Cunningham had spoken to his sister by phone before arriving at work that day, and then called his mother at 9:12 a.m., presumably on his way home, O'Connor said. His mother did not pick up, and Cunningham did not leave a voice mail, according to authorities.
That was the last time the CDC epidemiologist made known contact with anyone, O'Connor said, setting into motion what would become a perplexing investigation.
Police have searched nearby woods with dogs, canvassed hospitals and jails, reviewed cellphone records, looked in cemeteries and even flown over the immediate area with a helicopter looking for signs of life — or worse.
Authorities said they do not suspect foul play but that they have not yet ruled it out, either. Cunningham's family and Atlanta CrimeStoppers have teamed up to offer a $10,000 reward for information leading to an arrest, just in case.
A GoFundMe campaign, to raise money for a reward to locate Cunningham, had raised nearly $24,000 as of Thursday morning.
“Tim is a very loving, brilliant, and responsible young man,” the GoFundMe page said. “Therefore, his sudden disappearance is highly irregular and very much out of character for him. His friends, family, and colleagues are desperately searching for him. We are launching this fundraising campaign to collect funds that will be used to establish a reward for information that will help locate Tim.”
But the search is now in its third week, and police do not appear to be any closer to finding signs of Cunningham alive or dead. There is “no evidence suggesting anything,” O'Connor said, exasperated.
Police are working through about two dozen tips, he said Tuesday.
About a week before his disappearance, Cunningham was told by his CDC supervisor that he would not get a promotion; an explanation was given to him on Feb. 12 — the Monday he went missing.
O'Connor said police do not know why Cunningham was denied a promotion. The CDC did not immediately respond to a request for comment on the matter.
Cunningham told co-workers he was “upset” about the decision, authorities said.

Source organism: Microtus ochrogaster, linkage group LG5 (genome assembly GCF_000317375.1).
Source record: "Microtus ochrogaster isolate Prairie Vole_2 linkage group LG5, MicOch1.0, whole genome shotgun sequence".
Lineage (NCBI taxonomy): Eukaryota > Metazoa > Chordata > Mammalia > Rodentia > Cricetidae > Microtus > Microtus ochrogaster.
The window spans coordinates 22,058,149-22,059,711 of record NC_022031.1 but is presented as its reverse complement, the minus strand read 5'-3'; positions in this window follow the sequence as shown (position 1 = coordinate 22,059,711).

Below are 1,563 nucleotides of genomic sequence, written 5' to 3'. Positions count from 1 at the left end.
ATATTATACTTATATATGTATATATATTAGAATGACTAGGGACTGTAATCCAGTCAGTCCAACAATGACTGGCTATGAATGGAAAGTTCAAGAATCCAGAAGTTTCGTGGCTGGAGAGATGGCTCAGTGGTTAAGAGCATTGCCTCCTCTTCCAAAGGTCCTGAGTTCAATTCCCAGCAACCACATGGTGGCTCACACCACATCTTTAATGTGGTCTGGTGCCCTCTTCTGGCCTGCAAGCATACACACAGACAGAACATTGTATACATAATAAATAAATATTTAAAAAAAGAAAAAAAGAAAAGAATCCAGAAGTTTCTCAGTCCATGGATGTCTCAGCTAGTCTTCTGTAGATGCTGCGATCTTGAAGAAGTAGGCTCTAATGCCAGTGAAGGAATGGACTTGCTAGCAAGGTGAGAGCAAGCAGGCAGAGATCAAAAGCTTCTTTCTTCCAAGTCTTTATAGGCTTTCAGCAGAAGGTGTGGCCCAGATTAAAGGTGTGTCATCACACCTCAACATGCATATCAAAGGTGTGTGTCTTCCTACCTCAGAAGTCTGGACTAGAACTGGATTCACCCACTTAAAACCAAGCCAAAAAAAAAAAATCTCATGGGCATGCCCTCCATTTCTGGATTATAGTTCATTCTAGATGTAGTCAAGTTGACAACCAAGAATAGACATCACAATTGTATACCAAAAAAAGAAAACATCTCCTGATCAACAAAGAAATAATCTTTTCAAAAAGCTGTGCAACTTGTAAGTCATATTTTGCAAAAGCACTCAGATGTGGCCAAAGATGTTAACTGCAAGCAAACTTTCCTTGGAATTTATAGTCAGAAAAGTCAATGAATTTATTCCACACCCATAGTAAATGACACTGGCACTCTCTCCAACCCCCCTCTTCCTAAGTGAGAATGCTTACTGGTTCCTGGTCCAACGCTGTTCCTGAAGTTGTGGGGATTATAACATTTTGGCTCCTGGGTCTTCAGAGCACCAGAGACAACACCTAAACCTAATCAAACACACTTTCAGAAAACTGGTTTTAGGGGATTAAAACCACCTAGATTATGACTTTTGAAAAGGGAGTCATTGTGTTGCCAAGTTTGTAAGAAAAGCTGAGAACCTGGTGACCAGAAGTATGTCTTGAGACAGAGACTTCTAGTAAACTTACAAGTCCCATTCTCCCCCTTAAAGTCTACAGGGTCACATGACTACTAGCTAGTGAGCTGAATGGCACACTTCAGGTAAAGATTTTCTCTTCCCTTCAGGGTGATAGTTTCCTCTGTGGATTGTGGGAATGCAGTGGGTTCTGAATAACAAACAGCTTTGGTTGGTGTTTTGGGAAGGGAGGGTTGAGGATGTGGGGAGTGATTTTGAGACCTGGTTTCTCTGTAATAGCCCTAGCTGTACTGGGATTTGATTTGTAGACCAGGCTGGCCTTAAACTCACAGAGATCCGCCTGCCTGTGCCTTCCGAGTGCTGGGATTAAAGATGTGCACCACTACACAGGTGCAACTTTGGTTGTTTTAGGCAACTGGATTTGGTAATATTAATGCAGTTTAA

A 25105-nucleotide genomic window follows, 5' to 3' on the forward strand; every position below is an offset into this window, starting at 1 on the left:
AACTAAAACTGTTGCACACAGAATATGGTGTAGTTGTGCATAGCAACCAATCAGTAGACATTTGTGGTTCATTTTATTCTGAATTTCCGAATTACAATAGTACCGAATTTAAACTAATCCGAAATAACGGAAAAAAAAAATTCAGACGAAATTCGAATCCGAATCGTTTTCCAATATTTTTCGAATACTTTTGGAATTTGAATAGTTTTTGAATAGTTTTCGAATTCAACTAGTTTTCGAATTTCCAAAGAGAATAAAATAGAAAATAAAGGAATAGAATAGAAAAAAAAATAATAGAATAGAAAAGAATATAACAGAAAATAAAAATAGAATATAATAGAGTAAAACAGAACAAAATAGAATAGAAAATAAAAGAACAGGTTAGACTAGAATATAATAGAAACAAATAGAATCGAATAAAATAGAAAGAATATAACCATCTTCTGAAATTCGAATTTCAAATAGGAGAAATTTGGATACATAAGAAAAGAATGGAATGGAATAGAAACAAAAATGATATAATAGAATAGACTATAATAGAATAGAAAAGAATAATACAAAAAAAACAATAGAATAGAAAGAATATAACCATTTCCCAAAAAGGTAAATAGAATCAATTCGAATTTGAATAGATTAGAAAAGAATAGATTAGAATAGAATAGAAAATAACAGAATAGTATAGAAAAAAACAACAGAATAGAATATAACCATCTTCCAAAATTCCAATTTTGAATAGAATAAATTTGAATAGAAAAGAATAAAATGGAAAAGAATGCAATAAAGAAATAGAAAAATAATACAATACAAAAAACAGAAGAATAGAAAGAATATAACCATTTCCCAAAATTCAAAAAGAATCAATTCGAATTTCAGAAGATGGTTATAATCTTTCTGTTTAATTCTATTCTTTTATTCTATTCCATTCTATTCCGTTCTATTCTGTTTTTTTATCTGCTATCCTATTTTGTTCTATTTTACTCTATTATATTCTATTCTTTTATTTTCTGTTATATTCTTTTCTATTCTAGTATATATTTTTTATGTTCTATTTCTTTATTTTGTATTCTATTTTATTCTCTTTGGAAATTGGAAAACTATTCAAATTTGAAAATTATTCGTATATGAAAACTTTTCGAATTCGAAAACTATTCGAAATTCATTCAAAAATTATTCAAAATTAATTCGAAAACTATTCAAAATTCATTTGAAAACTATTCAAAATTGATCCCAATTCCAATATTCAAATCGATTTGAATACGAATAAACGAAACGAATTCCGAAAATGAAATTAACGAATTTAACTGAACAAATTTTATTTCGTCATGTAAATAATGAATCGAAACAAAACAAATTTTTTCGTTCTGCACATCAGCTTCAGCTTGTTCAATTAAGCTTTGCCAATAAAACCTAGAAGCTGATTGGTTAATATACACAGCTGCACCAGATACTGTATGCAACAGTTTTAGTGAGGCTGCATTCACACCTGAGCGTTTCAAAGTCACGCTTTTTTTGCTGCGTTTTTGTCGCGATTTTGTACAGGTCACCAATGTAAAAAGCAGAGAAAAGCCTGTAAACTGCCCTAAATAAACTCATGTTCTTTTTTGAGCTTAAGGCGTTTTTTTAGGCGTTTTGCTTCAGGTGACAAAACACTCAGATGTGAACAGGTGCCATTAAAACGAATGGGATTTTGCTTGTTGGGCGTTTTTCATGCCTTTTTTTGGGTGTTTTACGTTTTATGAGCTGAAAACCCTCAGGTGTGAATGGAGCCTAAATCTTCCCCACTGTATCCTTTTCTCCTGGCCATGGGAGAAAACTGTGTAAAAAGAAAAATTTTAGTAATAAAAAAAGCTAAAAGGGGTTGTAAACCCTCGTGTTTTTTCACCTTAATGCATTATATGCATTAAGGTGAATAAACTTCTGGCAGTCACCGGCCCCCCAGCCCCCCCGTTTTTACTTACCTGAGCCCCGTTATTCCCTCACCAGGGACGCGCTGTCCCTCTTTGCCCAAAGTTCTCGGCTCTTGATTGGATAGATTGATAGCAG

He left work soon after, saying he was not feeling well. He had also called in sick Feb. 8 and 9, the two previous work days, O'Connor said.
O'Connor, commander of the police department's major crimes division, stressed that investigators have not uncovered any evidence that Cunningham's promotion snub is directly linked to his disappearance. The CDC did not identify any problems with his job performance or workplace issues beyond the promotion denial, O'Connor said.
“We're open to any and all possibilities,” O'Connor said, though he declined to say how investigators were taking Cunningham's mental health into account during the search.
Cunningham's work at the CDC has fueled speculation and conspiracy theories about his disappearance, including one dubious story on a website that said Cunningham disappeared amid warnings that his patients were dying from botched flu vaccines.
But Cunningham works in the chronic disease unit at the CDC, not in the part of the CDC that deals with infectious disease, according to authorities.
“He had no access to classified material,” O'Connor said. “He would not be of the type of person that, if you kidnapped him and held him, he could give you access to some horrific virus that could be a real problem for all the rest of us.”
The incident has taken other bizarre turns.
Cunningham's neighbor, Viviana Tory, reported an odd encounter between her husband and Cunningham the day before he disappeared.
“He told my husband to tell his wife — me — to erase his cellphone number from my cellphone,” she told CBS.
O'Connor confirmed the claim and told reporters he would follow up, but he had few details about its significance. Police spokesman D.T. Hannah told The Post that no further information was available on Wednesday.
“The most unusual factor in this case is that every single belonging that we are aware of was located in the residence,” O'Connor told reporters on Tuesday. “His keys, his cellphone, credit cards, debit cards, wallet, all of his identification, passports. Anything you could think of, we've been able to locate. None of those items are missing.”
Cunningham had no Uber or Lyft transactions that day, and his car and dog, Mr. Bojangles, were found at his home, O'Connor added.
Cunningham's father Terrell told the New York Times that he had concerns about recent interactions with his son, whom he described as focused on a host of professional and personal issues.
“The tone and the numerous exchanges gave us reason to be concerned about Tim,” he said. “And I don’t know if it’s an instinct you have because it’s your child, but it was not a normal conversation, and I was not comfortable.”
Cunningham's parents were notified by police about four bodies found in the search, only to be told later that none of them belonged to their son.
“It takes you to a place that the light is not shining in,” Terrell Cunningham told CNN. The family has not responded to multiple requests for comment from The Post.
Tim Cunningham has been a prominent fixture in the Atlanta community. In an Atlanta Business Chronicle 40 Under 40 Awards profile last year, Cunningham said he was “using the skills I have to improve and help the lives of others,” referring to his work at the CDC.
The article said he was continuing on his family's path into the medical field; his father was an Air Force nurse for 30 years, and his mother worked for the state health department as a program manager.
“Dr. Cunningham's colleagues and friends at CDC hope that he is safe,” CDC spokeswoman Kathy Harben told The Post. “We want him to return to his loved ones and his work — doing what he does best as a CDC disease detective — protecting people's health.”
This post has been updated.